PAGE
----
Guide to SAFE notes: How they work and why startups use them

Understanding SAFE notes, how to use them, their advantages and disadvantages
Isabel Peña Alfaro
Contributing Writer
May 15, 2024
read time
1 minute
Reviewed by
John Ames
May 23, 2024

SAFE notes are commonly used by early-stage startups to raise seed funding from angel investors or accelerators before a priced equity round. 

This guide will cover the elements of a SAFE note, how they work, when to use them, and what founders should do when raising SAFE notes. 

Key highlights: 

  • Originally introduced by Y Combinator, SAFE notes are simpler and less expensive to implement compared to priced equity rounds. 
  • A key advantage of SAFE notes is that they allow startups to raise money without setting a valuation prematurely – and can save thousands in legal bills.
  • SAFE notes generally offer founder-friendly terms and fundraising flexibility, making them appealing to early-stage startups to raise seed capital efficiently.

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What is a SAFE note?

A SAFE (Simple Agreement for Future Equity) note is an investment tool startups use to raise capital from investors, where the investor provides funding to the startup in exchange for the right to receive equity at a later date following a future-priced round of investment (e.g., Series A). 

The concept was first introduced by Y Combinator in 2013. 

A SAFE note is not a debt instrument like a convertible note. Why? The investor is not lending money but purchasing the right to future equity. A SAFE note does not have an interest or maturity date.

Advantages of SAFE notes

SAFE notes offer several advantages that appeal to early investors and early-stage startups raising seed funding. 

Let’s dive into them. 

  • Simplicity. One major benefit is their simplicity. SAFE notes are short, simple legal documents (compared to priced equity rounds) with fewer terms to negotiate (such as interest rates or maturity dates). 

In other words, SAFE notes can be executed quickly with minimal legal costs because they are straightforward, providing startups with a fast and affordable way to raise capital.

  • Delay a formal valuation. Another key advantage is that SAFE notes delay setting a formal valuation for the startup until a future-priced equity round (when the SAFE converts to shares).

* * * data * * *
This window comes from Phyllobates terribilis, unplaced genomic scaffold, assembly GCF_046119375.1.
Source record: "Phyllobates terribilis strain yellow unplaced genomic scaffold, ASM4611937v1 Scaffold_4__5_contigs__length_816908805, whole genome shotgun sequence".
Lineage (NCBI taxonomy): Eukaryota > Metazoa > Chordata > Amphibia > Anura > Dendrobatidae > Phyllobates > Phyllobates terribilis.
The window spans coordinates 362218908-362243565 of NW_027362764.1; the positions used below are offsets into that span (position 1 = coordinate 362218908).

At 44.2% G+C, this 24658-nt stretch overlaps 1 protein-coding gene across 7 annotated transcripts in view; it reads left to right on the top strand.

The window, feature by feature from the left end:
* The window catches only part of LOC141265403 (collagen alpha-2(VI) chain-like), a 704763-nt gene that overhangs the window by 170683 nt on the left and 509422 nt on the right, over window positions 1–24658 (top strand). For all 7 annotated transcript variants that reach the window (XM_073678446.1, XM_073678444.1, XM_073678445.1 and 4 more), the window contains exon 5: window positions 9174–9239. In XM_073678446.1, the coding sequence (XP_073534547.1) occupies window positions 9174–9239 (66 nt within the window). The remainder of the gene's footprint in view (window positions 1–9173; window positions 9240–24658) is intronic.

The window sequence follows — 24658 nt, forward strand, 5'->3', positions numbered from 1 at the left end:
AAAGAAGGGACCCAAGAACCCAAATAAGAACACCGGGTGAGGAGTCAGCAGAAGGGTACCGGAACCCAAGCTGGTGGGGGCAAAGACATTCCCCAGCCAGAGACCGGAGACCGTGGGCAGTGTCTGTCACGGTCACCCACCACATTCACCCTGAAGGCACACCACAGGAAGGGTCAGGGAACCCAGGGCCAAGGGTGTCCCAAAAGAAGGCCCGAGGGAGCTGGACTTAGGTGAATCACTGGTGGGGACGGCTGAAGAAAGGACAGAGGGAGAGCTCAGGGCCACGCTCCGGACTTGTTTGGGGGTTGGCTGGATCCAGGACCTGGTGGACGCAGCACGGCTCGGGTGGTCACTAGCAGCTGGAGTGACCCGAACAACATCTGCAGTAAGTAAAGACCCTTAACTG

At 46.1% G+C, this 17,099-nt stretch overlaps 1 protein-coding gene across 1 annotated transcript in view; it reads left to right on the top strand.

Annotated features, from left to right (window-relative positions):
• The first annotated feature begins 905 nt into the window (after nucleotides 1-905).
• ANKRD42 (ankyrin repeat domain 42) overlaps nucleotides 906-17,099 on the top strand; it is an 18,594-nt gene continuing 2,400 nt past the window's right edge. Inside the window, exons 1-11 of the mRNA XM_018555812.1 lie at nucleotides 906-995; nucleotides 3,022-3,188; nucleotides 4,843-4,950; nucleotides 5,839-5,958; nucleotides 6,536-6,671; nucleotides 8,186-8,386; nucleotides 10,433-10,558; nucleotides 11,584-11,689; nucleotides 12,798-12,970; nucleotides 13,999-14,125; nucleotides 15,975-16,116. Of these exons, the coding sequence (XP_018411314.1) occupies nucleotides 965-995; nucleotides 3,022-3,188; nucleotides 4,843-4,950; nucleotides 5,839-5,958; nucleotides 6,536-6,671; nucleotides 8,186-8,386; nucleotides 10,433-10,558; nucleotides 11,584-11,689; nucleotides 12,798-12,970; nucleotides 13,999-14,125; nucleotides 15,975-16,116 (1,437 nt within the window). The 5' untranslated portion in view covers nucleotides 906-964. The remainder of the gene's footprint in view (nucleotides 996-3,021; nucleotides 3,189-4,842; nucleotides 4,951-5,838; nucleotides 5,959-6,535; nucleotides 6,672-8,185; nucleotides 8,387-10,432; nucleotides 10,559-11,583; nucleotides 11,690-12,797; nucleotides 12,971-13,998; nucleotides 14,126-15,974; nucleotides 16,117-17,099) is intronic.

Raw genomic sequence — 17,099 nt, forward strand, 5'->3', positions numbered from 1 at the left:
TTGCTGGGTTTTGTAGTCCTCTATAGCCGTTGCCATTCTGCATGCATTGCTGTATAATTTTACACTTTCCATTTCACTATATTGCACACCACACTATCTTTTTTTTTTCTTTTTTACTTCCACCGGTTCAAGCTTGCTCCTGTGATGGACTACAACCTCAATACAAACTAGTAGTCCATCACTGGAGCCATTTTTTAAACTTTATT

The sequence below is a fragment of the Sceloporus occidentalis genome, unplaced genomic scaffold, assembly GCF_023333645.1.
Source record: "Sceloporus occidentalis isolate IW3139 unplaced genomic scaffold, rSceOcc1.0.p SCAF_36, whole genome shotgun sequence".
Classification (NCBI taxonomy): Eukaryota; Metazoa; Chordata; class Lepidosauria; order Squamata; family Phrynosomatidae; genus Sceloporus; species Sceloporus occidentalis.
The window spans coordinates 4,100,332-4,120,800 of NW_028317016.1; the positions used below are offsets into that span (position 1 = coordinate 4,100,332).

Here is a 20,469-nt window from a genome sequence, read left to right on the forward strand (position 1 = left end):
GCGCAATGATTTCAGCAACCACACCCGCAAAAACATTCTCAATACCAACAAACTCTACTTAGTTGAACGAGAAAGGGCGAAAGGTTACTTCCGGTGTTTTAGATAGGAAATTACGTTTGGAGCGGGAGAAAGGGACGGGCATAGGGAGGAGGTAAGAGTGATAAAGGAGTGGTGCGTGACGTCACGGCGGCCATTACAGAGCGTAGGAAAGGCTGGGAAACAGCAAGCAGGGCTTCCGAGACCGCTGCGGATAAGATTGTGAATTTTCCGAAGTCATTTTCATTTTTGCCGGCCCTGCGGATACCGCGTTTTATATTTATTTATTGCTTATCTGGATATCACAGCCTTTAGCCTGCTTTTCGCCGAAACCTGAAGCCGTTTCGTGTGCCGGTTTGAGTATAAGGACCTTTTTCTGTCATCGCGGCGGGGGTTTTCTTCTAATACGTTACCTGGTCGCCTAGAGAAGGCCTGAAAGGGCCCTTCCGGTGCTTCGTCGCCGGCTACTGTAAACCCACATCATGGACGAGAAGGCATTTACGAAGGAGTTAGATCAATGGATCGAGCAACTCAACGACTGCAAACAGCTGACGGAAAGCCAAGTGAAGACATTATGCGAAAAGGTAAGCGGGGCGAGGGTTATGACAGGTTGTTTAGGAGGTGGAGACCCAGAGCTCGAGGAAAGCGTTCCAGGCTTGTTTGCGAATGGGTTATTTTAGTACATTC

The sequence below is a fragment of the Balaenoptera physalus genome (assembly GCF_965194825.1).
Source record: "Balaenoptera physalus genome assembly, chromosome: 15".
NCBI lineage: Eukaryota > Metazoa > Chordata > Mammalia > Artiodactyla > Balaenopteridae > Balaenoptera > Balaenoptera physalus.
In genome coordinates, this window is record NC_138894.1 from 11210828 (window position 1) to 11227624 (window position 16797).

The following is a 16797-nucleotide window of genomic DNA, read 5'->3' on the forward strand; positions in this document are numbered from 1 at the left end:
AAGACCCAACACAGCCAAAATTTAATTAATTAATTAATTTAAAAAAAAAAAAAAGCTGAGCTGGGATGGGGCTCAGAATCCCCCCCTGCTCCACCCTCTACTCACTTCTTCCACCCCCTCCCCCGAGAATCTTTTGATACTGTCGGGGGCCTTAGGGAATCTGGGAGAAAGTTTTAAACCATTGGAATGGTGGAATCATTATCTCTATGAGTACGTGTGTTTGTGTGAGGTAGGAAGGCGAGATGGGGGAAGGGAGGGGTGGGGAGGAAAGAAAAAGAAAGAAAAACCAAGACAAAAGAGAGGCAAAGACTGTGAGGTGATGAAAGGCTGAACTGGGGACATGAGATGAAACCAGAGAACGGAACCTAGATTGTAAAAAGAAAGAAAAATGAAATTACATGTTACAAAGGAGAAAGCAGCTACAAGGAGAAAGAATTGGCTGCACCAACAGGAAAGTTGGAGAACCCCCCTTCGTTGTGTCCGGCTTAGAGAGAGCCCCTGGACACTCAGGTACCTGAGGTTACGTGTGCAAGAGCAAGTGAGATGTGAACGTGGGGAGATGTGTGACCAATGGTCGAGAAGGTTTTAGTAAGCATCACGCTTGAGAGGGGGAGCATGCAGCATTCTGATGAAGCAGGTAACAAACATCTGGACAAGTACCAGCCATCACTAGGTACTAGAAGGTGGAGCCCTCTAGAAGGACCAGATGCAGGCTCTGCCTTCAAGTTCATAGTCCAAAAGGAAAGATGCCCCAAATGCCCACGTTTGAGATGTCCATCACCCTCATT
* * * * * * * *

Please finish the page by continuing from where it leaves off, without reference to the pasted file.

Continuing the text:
This allows startups to raise funding without prematurely locking in a low valuation before their company has matured. 

  • Incentives for investors. It doesn’t stop there, though. SAFE notes also provide incentives for investors through valuation caps that set a maximum valuation for conversion and discount rates that give investors a reduced price per share compared to future investors.

Now, from an accounting perspective, SAFE notes are typically treated as equity rather than debt, avoiding interest payment obligations.

Some SAFE note holders can also negotiate for pro-rata rights to maintain their ownership percentage in future rounds.

Simplicity, delaying valuation setting, and investor incentives make SAFE notes an attractive, founder-friendly option for early seed funding rounds.

Disadvantages and risks of using SAFE notes

SAFE notes have potential disadvantages. 

  • Dilution of equity stake. One of the major risks associated with SAFE notes is the potential for significant dilution of the founders' equity stake. 

Because SAFE notes convert to equity during a future priced round, the more SAFE notes a startup issues, the greater the dilution will be when they convert. This can result in founders owning a much smaller percentage of their company than initially anticipated.

  • Complex calculation. Additionally, multiple SAFE notes are issued with different valuation caps and discounts. In that case, the calculation of equity distribution can become extremely complex, leading to unforeseen dilution levels for entrepreneurs and earlier investors.
  • SAFEs can lead to uncertainty regarding conversion terms. On that note, because SAFE notes do not establish a firm valuation until a subsequent priced round, there can be uncertainty and potential disagreements between the company and investors regarding the conversion terms and valuation during that future round. This uncertainty could lead to conflicts or renegotiations that delay or complicate the conversion process.